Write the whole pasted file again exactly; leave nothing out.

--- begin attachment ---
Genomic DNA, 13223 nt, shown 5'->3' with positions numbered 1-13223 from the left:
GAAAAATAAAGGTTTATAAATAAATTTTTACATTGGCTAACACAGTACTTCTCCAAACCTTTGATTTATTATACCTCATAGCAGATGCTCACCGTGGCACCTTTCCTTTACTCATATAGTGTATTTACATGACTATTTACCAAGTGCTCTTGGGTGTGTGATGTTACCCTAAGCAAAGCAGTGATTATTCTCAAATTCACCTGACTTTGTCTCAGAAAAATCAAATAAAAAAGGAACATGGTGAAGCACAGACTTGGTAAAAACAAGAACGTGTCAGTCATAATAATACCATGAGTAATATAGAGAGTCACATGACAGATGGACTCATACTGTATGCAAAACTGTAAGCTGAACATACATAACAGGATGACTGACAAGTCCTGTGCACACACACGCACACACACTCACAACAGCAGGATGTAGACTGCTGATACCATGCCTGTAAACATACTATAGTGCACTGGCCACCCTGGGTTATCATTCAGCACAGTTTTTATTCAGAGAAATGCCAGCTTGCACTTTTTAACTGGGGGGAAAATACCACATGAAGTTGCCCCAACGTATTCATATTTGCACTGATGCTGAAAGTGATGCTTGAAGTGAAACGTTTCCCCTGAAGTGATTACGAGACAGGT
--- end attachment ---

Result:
Genomic DNA, 13223 nt, shown 5'->3' with positions numbered 1-13223 from the left:
GAAAAATAAAGGTTTATAAATAAATTTTTACATTGGCTAACACAGTACTTCTCCAAACCTTTGATTTATTATACCTCATAGCAGATGCTCACCGTGGCACCTTTCCTTTACTCATATAGTGTATTTACATGACTATTTACCAAGTGCTCTTGGGTGTGTGATGTTACCCTAAGCAAAGCAGTGATTATTCTCAAATTCACCTGACTTTGTCTCAGAAAAATCAAATAAAAAAGGAACATGGTGAAGCACAGACTTGGTAAAAACAAGAACGTGTCAGTCATAATAATACCATGAGTAATATAGAGAGTCACATGACAGATGGACTCATACTGTATGCAAAACTGTAAGCTGAACATACATAACAGGATGACTGACAAGTCCTGTGCACACACACGCACACACACTCACAACAGCAGGATGTAGACTGCTGATACCATGCCTGTAAACATACTATAGTGCACTGGCCACCCTGGGTTATCATTCAGCACAGTTTTTATTCAGAGAAATGCCAGCTTGCACTTTTTAACTGGGGGGAAAATACCACATGAAGTTGCCCCAACGTATTCATATTTGCACTGATGCTGAAAGTGATGCTTGAAGTGAAACGTTTCCCCTGAAGTGATTACGAGACAGGT